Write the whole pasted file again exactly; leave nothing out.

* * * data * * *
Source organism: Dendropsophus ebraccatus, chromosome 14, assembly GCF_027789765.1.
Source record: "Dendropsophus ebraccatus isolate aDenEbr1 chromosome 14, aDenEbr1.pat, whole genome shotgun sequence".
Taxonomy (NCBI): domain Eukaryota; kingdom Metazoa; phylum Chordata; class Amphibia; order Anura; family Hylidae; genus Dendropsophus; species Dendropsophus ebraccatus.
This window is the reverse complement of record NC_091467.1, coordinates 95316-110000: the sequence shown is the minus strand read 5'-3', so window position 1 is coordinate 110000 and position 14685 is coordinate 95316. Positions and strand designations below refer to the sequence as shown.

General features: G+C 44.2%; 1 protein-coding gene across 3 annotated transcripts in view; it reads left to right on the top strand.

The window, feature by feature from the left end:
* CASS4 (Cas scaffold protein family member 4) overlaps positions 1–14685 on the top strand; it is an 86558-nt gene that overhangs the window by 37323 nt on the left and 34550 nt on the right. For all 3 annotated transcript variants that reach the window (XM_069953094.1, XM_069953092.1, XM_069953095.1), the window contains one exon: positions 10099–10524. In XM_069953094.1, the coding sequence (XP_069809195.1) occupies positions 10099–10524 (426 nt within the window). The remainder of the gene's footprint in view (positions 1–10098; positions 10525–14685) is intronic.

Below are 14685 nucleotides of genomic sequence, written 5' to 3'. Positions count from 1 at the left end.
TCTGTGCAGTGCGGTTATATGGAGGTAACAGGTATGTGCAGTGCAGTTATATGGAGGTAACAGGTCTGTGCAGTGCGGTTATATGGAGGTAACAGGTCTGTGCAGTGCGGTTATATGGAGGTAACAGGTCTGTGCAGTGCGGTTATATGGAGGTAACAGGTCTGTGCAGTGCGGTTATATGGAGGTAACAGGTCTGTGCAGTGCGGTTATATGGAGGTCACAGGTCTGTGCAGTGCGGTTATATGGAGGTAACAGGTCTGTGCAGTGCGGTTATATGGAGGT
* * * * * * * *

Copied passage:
Source organism: Dendropsophus ebraccatus, chromosome 14, assembly GCF_027789765.1.
Source record: "Dendropsophus ebraccatus isolate aDenEbr1 chromosome 14, aDenEbr1.pat, whole genome shotgun sequence".
Taxonomy (NCBI): domain Eukaryota; kingdom Metazoa; phylum Chordata; class Amphibia; order Anura; family Hylidae; genus Dendropsophus; species Dendropsophus ebraccatus.
This window is the reverse complement of record NC_091467.1, coordinates 95316-110000: the sequence shown is the minus strand read 5'-3', so window position 1 is coordinate 110000 and position 14685 is coordinate 95316. Positions and strand designations below refer to the sequence as shown.

General features: G+C 44.2%; 1 protein-coding gene across 3 annotated transcripts in view; it reads left to right on the top strand.

The window, feature by feature from the left end:
* CASS4 (Cas scaffold protein family member 4) overlaps positions 1–14685 on the top strand; it is an 86558-nt gene that overhangs the window by 37323 nt on the left and 34550 nt on the right. For all 3 annotated transcript variants that reach the window (XM_069953094.1, XM_069953092.1, XM_069953095.1), the window contains one exon: positions 10099–10524. In XM_069953094.1, the coding sequence (XP_069809195.1) occupies positions 10099–10524 (426 nt within the window). The remainder of the gene's footprint in view (positions 1–10098; positions 10525–14685) is intronic.

Below are 14685 nucleotides of genomic sequence, written 5' to 3'. Positions count from 1 at the left end.
TCTGTGCAGTGCGGTTATATGGAGGTAACAGGTATGTGCAGTGCAGTTATATGGAGGTAACAGGTCTGTGCAGTGCGGTTATATGGAGGTAACAGGTCTGTGCAGTGCGGTTATATGGAGGTAACAGGTCTGTGCAGTGCGGTTATATGGAGGTAACAGGTCTGTGCAGTGCGGTTATATGGAGGTAACAGGTCTGTGCAGTGCGGTTATATGGAGGTCACAGGTCTGTGCAGTGCGGTTATATGGAGGTAACAGGTCTGTGCAGTGCGGTTATATGGAGGT